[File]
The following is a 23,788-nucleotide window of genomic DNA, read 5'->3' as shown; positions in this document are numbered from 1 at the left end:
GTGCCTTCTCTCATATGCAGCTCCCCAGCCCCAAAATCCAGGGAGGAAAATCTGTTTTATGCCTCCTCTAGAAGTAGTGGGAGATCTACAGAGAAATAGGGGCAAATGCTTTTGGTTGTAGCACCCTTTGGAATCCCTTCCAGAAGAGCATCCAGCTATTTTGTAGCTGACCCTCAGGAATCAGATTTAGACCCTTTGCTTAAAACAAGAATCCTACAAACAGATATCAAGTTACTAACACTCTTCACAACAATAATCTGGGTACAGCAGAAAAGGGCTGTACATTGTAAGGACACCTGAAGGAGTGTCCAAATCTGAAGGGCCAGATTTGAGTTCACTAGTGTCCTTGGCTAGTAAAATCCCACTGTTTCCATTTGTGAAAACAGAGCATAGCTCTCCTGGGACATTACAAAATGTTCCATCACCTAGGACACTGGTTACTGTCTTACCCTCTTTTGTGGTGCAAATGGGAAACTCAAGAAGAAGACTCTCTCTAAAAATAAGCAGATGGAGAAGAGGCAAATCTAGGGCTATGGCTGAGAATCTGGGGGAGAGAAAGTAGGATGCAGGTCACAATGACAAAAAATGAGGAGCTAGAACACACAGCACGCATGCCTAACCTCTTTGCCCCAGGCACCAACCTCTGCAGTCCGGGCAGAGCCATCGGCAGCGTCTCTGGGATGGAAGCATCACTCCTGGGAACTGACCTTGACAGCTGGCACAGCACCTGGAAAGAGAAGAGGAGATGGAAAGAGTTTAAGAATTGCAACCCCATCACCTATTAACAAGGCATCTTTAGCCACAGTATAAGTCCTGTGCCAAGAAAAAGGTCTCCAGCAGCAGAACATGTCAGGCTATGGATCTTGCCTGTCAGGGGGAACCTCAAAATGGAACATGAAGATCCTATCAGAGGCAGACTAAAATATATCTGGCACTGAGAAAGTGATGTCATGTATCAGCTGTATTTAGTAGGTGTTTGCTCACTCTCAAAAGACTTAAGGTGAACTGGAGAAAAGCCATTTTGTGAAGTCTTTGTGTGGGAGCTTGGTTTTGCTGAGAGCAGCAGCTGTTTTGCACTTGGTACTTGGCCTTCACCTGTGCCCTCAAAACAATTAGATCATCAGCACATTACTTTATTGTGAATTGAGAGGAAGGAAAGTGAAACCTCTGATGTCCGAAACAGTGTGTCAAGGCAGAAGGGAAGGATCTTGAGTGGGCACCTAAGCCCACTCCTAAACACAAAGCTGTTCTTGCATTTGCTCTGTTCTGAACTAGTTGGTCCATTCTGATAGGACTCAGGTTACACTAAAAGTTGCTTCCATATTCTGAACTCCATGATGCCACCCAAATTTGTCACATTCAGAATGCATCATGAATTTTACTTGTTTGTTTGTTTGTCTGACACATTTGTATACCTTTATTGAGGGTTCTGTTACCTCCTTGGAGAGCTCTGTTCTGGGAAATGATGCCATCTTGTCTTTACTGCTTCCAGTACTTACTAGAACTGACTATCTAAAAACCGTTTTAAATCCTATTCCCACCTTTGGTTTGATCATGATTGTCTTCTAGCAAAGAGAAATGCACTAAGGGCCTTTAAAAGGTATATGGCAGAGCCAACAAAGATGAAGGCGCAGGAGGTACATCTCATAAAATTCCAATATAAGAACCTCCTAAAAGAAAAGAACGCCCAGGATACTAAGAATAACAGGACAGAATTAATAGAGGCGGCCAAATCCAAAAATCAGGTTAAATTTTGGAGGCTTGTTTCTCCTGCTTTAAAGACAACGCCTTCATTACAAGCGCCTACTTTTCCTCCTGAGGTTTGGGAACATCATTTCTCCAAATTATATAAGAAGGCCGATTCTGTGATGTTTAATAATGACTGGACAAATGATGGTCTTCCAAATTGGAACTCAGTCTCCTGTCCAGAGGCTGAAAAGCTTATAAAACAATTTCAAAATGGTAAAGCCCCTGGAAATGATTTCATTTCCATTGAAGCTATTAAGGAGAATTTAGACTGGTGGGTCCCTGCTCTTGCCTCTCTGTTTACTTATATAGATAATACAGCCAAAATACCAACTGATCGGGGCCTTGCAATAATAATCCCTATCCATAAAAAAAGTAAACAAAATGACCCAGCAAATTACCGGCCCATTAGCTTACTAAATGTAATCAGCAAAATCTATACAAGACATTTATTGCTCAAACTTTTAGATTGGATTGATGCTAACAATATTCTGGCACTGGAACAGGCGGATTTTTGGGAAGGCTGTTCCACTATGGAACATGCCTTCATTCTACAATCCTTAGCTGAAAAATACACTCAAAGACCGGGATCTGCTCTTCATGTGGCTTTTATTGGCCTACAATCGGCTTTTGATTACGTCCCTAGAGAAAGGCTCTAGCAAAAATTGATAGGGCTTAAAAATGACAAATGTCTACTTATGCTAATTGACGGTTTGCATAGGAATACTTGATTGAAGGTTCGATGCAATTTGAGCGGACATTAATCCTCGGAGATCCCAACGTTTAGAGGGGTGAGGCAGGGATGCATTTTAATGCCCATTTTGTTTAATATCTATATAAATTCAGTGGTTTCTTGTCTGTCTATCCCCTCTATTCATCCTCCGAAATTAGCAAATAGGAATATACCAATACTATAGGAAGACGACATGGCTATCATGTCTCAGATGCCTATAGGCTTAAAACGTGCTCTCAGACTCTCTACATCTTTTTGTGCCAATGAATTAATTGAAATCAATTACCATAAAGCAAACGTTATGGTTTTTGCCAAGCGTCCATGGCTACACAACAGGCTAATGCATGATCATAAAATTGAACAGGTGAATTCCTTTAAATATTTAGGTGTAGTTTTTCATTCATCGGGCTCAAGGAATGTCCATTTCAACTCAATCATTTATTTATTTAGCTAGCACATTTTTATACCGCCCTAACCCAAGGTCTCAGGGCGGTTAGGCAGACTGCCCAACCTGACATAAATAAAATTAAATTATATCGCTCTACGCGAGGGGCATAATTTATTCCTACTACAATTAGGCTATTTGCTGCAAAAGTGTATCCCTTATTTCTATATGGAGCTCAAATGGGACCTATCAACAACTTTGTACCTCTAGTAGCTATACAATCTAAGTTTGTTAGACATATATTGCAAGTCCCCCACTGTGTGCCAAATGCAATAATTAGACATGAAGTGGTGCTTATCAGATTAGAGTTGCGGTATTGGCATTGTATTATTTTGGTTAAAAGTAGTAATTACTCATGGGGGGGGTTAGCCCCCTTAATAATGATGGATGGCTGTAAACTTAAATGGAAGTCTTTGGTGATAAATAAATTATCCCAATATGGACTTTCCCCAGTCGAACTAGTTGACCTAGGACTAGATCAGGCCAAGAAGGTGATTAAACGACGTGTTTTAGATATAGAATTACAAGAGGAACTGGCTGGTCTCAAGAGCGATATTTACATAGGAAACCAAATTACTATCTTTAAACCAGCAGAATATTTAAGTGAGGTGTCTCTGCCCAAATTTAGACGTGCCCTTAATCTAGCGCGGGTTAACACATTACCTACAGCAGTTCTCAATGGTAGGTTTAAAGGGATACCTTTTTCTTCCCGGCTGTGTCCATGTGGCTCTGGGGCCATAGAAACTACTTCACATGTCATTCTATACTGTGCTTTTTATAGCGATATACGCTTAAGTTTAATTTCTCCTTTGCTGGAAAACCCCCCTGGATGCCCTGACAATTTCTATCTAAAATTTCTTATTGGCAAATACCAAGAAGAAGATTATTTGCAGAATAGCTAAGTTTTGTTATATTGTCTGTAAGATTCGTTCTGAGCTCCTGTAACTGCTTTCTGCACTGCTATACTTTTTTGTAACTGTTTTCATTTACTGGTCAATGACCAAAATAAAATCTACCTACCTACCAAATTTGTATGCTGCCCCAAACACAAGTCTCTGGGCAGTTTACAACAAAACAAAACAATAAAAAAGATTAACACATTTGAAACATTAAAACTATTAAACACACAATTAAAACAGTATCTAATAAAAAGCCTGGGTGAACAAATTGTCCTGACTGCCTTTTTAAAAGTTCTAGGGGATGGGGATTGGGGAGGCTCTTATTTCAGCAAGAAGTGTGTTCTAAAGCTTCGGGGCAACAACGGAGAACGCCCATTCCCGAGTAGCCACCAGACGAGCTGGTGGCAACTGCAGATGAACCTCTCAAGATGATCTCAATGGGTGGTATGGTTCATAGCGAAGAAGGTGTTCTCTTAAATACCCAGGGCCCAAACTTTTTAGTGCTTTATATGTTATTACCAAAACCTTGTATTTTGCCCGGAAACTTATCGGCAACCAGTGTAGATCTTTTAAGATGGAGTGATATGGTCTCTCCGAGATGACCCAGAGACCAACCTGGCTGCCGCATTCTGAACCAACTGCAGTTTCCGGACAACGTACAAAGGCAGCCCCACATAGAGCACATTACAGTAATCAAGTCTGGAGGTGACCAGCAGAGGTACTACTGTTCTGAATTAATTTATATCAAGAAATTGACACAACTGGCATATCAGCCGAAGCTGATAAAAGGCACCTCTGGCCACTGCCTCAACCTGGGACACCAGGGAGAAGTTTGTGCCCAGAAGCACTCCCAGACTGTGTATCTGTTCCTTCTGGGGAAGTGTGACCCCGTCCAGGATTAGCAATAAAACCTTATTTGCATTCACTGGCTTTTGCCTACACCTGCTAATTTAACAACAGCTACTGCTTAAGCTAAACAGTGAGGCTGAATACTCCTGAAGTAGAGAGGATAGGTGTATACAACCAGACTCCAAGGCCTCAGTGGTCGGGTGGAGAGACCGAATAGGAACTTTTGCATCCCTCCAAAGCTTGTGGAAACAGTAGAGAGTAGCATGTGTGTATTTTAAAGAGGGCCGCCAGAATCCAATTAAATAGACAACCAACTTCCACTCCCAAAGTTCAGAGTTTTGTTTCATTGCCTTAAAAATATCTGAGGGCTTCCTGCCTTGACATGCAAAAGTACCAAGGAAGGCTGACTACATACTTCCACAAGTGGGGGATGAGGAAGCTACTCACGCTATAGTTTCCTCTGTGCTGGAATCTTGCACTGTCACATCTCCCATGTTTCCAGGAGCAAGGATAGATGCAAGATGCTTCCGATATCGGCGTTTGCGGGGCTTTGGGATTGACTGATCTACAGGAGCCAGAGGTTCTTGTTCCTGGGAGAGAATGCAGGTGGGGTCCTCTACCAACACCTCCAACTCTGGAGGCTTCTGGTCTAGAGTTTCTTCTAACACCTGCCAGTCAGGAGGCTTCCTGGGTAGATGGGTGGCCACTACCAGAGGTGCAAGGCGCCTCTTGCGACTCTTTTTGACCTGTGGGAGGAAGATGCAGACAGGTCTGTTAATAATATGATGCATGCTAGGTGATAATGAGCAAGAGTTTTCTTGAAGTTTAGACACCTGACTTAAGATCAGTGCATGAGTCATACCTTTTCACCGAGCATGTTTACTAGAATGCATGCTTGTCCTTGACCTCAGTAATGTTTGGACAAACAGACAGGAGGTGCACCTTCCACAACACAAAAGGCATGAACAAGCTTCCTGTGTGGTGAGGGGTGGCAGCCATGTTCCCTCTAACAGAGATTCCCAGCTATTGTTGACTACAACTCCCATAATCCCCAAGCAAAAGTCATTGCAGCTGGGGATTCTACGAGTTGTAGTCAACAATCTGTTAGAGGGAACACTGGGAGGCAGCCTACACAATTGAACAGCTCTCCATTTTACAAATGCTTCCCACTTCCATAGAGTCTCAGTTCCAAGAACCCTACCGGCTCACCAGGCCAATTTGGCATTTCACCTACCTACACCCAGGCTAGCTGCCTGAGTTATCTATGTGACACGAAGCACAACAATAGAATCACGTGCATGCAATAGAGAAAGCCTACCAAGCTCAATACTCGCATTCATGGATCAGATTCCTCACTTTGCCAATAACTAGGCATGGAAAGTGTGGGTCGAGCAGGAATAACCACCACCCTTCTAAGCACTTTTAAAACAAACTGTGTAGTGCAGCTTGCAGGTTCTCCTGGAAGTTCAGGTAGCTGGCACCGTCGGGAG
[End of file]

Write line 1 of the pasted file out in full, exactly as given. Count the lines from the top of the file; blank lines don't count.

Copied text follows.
The following is a 23,788-nucleotide window of genomic DNA, read 5'->3' as shown; positions in this document are numbered from 1 at the left end: